The United States’ top health official praised Taiwan’s democracy and response to the coronavirus pandemic during a visit to Taipei on Monday that signals the island’s growing strategic importance to Washington as relations deteriorate with Beijing.
Alex Azar, the US health secretary, is the highest ranking official to visit Taiwan since Washington severed official ties with Taipei in 1979 and switched its diplomatic allegiance to Beijing. China has threatened unspecified retaliation for the trip to a state that it claims as its own territory.
After touching down on Sunday afternoon, and testing negative for the coronavirus, Mr Azar’s first port of call on Monday morning was to meet Tsai Ing-wen, Taiwan’s newly re-elected president, who he praised for her “courage and vision” in leading a democracy that was an “inspiration” to the world.
Mr Azar told Ms Tsai that Taiwan’s response to the coronavirus pandemic had been “among the most successful in the world” and thanked her for providing “needed supplies” globally, including to the US and Pacific Island nations.
Ms Tsai responded that she looked for “even more breakthroughs and fruits of cooperation” in dealing with the pandemic and other issues to “jointly contribute to the sustained peaceful development of the Indo-Pacific region.”
Taiwan, which has a population of 23 million, has kept Covid-19 cases low at just 480 and 7 deaths, through a combination of strict border controls, quarantine and contact tracing. The US has suffered close to 5.2 million cases and more than 165,000 related deaths.
The US health secretary also met Chen Shih-chung, his Taiwanese counterpart, to oversee the signing of a memorandum of understanding (MOU) on health cooperation between the US and Taiwan that would boost collaboration on infectious disease prevention and the development of drugs and vaccines.
The meeting of two senior health international officials during a global pandemic would normally be a routine occurrence, but increasing clashes between Washington and Beijing over trade, human rights in Hong Kong and China's claims to the South China Sea elevated the significance of Mr Azar's visit.
The US' decision to send such a high-level delegation in the current climate must be seen against the background of global and US domestic politics said Lev Nachman, a Fulbright research fellow in Taiwan.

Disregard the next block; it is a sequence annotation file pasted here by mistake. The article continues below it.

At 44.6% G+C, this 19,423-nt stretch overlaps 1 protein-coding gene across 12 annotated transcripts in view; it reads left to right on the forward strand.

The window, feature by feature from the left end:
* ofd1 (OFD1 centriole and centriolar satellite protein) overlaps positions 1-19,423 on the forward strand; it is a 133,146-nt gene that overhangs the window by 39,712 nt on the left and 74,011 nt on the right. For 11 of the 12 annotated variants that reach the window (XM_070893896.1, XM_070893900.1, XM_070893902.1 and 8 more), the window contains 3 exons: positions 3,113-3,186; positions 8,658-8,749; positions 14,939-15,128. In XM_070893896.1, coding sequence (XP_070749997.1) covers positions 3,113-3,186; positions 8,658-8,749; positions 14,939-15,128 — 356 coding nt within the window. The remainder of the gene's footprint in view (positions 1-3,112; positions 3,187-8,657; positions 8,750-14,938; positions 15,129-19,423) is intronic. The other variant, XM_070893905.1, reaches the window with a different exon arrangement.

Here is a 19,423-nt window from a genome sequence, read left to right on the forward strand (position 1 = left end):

“The timing of Azar’s visit cannot be separated from increasingly frequent military threats from China, deteriorating US-China relations, the Covid pandemic, and Trump’s domestic failing and handling the pandemic,” he told The Telegraph.
Although Taiwan functions like any other nation with its own government, currency and foreign policy, Beijing claims it as its own territory and seeks to annex the island, using force if necessary.
The Chinese government launched strong protests against the trip, calling it a betrayal of US commitments not to have official contact with the democratic island.
China is highly sensitive towards any form of recognition of Taiwan as an independent entity and has sought to isolate the Tsai administration on the global stage by blocking its participation in global bodies, including the World Health Organisation (WHO).
Beijing has also stepped up its military intimidation of Taiwan. On Monday, Chinese fighter jets crossed over the median line of the Taiwan Strait and into the country's airspace, said the ministry of defence – an incursion that has increased in frequency in recent months.
Washington, Taiwan’s top arms supplier, has rebuffed China’s accusations, basing its decision to send Mr Azar on the 2018 Taiwan Travel Act, which permits the travel of higher-level officials to Taipei after decades during which such contacts were rare.
Historic caution in dealing with Taiwan has changed significantly under a Trump administration which has grown increasingly hawkish towards China, but in an afternoon press conference, Mr Azar focused his remarks mainly on cooperation on global health security.
“We have long had a history of close collaboration in the field of healthcare. Taiwan has been a model of transparent collaborative, cooperative public health and information sharing. In the middle of Covid-19, it is critical that we support and recognise those who share those values of transparency in healthcare,” he said.
The health secretary cited Taiwan’s exclusion from the recent World Health Assembly, even as an observer, as a “major frustration that the Trump administration has had with the WHO and its inability to reform.” President Trump earlier this year pledged to exit the World Health Organisation.
Taiwan stood to benefit from the praise of senior global officials, even if the MOU was more of a symbolic gesture, said Mr Nachman. “[It’s] a global win for Taiwan and creates space for Taiwan in a global order that has regularly left Taiwan out,” he argued.
“Given the contentious state of the world, the US choosing to applaud Taiwan’s efforts for handling COVID while China threatens the island with military force is exactly why more people in Taiwan today than ever are supportive of more US-Taiwan cooperation.”